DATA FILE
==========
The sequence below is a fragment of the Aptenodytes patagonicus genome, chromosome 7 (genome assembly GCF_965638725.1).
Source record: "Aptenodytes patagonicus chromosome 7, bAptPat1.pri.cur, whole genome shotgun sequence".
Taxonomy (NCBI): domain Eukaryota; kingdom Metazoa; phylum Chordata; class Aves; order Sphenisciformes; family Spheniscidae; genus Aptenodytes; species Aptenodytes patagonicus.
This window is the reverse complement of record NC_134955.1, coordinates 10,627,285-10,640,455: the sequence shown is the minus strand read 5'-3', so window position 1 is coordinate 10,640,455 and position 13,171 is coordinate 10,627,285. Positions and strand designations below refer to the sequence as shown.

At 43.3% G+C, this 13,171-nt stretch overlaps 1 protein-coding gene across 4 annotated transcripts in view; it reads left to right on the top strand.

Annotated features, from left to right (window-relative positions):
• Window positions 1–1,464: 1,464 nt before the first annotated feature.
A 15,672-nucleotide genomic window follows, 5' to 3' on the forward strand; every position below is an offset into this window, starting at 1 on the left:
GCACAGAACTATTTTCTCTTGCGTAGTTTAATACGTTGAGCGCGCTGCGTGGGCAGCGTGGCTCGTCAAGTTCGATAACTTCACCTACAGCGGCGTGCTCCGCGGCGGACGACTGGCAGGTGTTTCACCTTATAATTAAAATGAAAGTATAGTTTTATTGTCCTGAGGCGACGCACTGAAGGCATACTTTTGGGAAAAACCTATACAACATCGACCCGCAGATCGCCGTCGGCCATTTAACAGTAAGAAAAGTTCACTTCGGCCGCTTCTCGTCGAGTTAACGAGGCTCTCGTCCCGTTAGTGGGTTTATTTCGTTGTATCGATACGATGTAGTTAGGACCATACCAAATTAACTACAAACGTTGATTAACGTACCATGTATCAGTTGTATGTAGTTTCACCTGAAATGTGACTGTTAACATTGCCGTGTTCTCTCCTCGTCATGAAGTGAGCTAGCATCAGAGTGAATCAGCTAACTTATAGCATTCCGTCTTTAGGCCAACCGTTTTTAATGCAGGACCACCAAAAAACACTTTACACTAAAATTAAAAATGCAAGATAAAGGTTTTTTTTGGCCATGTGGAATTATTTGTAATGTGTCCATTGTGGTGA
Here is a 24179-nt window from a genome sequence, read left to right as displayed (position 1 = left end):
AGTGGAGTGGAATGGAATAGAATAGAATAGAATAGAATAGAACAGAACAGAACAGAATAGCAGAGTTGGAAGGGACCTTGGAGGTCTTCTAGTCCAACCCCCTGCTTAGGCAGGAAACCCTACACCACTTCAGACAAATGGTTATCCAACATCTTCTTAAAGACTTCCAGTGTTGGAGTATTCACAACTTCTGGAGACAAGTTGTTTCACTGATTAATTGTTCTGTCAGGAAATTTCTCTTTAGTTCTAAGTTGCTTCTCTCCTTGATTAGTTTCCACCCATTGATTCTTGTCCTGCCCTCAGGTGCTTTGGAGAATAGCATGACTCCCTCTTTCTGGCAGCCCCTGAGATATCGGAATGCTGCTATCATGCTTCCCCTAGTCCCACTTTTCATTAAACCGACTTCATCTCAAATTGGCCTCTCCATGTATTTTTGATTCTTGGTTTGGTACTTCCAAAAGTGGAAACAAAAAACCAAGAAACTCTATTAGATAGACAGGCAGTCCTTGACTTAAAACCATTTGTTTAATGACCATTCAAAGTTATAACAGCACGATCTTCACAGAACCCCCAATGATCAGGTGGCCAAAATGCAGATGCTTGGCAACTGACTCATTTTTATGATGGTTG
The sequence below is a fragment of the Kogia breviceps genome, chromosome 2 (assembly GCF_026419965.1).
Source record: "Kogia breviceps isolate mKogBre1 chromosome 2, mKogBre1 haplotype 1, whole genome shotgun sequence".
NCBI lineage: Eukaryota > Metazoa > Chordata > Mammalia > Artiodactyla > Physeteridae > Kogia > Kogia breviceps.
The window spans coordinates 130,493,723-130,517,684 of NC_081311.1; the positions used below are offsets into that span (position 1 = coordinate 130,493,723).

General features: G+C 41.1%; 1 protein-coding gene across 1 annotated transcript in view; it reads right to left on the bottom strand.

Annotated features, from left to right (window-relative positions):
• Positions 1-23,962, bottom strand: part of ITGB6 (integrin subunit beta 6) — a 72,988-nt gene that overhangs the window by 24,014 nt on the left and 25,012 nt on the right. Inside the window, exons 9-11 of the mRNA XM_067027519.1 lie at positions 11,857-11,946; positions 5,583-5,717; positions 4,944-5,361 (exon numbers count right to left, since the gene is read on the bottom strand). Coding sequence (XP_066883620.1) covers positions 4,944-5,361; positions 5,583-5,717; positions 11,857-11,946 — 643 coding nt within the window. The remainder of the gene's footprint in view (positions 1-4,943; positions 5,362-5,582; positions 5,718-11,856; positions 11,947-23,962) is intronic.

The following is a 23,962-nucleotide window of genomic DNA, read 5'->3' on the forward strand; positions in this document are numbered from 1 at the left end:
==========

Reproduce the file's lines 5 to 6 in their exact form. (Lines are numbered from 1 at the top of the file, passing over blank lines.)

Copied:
At 43.3% G+C, this 13,171-nt stretch overlaps 1 protein-coding gene across 4 annotated transcripts in view; it reads left to right on the top strand.

Annotated features, from left to right (window-relative positions):